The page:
If you happen to be on the younger side, or on the adventurous backpacking side, then you can do couchsurfing, where you'll actually end up in volunteers' homes where locals will show you around, all for free. There are options to fit every financial risk profile. [J.D.'s note: Tim recently featured a guest post about using mini-retirements to travel with an international volunteer organization.]
Photo from Tim's blog.
The hardest part is deciding. Because until you decide, most people can't plan. As soon as you say, “I'm going to go on Orbitz, and I'm going to buy this ticket” — once you make that decision then all of a sudden it's pulled out of the realm of hopeful thinking and it goes into tactical mode.
This brings up another question. During the winter, you spent some time in South America for a mini-retirement. What were the logistics like of planning that trip? You say that deciding to go, that's the tough part, but what do you do next? How does a person prepare for a mini-retirement?
I've met one of the top programmers at a company out here in Silicon Valley. He's a very smart guy, but he tends to burn himself out because he works too much. So he takes what he calls “trips to nowhere”. If he feels himself getting burned out, he'll just go on Orbitz and like roll a 20-sided die and pick a place to go. He'll buy a ticket.
I don't quite go that route, [but still] I'm a bit of an extreme example. It takes a bit of training and conditioning to get to the point where you can do what I'm about to describe from an emotional/psychological standpoint. It's actually really simple to do. It's a lot easier than what most people put themselves through.
So what did I do?
- The day after Christmas, I decided I am going to go to Uruguay, to Punta del Este, for a week or two, and then also have an apartment in Argentina on either side of that.
- I went on kayak.com, bought my ticket going down and coming back.
- I e-mailed my friend in New Zealand. I said, “You're always talking a good game about Punta del Este, and how I don't know what I'm talking about because I haven't seen this, that, and the other thing. I'm going. You told me you'd come with me. Buy a ticket.”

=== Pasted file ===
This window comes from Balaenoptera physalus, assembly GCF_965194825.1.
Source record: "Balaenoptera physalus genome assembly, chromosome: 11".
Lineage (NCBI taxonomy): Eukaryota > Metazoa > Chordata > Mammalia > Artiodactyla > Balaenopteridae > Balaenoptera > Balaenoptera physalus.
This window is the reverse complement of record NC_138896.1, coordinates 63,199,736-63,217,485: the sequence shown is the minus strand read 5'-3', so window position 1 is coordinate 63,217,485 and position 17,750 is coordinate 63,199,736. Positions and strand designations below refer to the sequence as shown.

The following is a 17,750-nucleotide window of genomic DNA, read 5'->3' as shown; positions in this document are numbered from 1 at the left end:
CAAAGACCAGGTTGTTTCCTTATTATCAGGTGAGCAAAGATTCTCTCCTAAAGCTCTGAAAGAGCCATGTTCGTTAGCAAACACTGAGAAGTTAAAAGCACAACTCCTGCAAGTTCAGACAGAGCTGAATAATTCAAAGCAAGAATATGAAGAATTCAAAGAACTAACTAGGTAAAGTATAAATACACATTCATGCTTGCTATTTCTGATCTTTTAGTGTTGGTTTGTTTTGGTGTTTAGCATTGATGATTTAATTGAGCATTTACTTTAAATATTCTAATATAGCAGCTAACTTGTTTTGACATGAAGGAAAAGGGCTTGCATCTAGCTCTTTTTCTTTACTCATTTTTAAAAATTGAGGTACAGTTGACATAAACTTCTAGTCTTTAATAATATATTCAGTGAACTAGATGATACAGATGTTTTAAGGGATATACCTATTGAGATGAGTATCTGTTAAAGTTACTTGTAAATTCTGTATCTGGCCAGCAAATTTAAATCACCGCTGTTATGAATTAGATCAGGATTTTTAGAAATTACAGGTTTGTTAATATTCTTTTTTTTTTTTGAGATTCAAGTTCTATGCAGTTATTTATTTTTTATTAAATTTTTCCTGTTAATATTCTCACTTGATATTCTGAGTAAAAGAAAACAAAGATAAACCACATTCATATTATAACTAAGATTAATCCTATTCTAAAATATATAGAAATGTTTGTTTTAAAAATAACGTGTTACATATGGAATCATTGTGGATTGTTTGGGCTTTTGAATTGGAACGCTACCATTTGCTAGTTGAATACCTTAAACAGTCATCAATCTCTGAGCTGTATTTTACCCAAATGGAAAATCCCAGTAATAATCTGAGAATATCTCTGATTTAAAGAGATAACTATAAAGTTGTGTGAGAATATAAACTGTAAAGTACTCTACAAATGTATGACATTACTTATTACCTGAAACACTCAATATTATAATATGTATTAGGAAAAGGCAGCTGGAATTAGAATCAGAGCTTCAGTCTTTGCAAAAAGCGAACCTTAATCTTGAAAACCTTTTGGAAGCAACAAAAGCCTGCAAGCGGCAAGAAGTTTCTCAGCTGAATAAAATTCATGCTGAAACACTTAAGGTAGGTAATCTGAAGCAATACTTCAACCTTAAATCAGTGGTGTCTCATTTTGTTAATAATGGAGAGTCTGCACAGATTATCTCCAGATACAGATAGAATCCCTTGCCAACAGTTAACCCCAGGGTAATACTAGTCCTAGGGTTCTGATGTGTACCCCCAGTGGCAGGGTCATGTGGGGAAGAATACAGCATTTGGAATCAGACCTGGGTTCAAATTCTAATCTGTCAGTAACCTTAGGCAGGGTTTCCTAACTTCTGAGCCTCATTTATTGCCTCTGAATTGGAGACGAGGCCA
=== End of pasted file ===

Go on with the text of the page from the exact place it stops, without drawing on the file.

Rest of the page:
- I send an e-mail to a German gentleman whom I found via Craigslist whom I've rented my past three apartments in Beunos Aires from. So that was lined up for me.
As far as packing, I just took a week's worth of clothing. [When you're] going to a warmer climate, especially in the summer, you don't need anything. When you get there, buy a $2 pair of flip-flops and a towel and a t-shirt and you're fine. You really don't need to buy much. I follow the B-I-T philosophy of travel: buy it there. Then leave it or sell it there. You just set a settle-in fund. You have a budget, let's say, of $150 and you can take care of everything rather than bring five Samsonite suitcases with you.
When you go to these places, how do you build connections with the locals? I'm assuming that you're getting out and you're meeting people and you're doing things while you're there.
Right. I'm a language fan. The beauty of mini-retirements is they give you more time than you'd otherwise have to really immerse yourself in the culture and routine and language of your location.
I will generally go to a place where I'm learning the language. If not, then I will go out of my way to try to find a local. It's really not that hard. In the U.S. we're really bad at this, but in many places in the world, if you just walk up and say, “Hey, how are you? I'm sorry, I really don't know the area. Can you recommend a good restaurant nearby?” or “What would you recommend I do this evening” or something like that.
When I was in Copenhagen, that's all I did, and I had 15 or 20 friends by the end of five days who were all willing to help me out. Basically they'd say, “Hey, don't worry about it. Just come with us. We're going to this bar.” And then boom! I'd get there and there were like eight new friends. It's really not that tough.